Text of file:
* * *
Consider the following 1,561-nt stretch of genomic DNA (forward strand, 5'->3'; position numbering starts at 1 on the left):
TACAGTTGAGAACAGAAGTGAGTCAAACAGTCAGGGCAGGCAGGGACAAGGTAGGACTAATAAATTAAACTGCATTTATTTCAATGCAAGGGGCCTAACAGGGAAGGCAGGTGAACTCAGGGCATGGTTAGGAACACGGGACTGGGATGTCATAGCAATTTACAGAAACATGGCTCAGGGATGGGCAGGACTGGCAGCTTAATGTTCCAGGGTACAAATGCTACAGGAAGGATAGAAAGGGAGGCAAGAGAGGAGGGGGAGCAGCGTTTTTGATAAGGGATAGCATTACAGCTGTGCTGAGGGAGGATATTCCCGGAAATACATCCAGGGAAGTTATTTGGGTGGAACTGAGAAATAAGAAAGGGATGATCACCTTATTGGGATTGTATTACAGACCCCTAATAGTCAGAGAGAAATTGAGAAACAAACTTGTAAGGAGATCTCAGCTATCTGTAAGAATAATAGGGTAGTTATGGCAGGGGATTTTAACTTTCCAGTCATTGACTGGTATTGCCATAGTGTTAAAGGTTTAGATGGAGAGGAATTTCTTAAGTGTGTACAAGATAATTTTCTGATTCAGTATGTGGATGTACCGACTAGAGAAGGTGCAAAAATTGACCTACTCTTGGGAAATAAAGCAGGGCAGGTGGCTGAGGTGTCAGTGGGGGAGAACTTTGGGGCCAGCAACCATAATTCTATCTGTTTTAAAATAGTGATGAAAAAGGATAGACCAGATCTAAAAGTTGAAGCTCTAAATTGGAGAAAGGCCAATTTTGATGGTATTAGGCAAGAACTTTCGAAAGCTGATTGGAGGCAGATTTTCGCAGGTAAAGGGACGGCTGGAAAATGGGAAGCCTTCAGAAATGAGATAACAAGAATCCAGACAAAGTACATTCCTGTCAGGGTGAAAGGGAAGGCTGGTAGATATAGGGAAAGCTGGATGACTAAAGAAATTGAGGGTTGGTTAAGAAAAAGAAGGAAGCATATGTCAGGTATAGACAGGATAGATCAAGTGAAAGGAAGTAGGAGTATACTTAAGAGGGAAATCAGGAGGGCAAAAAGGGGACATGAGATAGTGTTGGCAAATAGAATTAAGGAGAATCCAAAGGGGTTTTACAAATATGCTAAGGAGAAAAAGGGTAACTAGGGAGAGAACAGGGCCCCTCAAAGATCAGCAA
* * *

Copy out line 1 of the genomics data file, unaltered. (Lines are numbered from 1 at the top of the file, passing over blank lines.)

Consider the following 1,561-nt stretch of genomic DNA (forward strand, 5'->3'; position numbering starts at 1 on the left):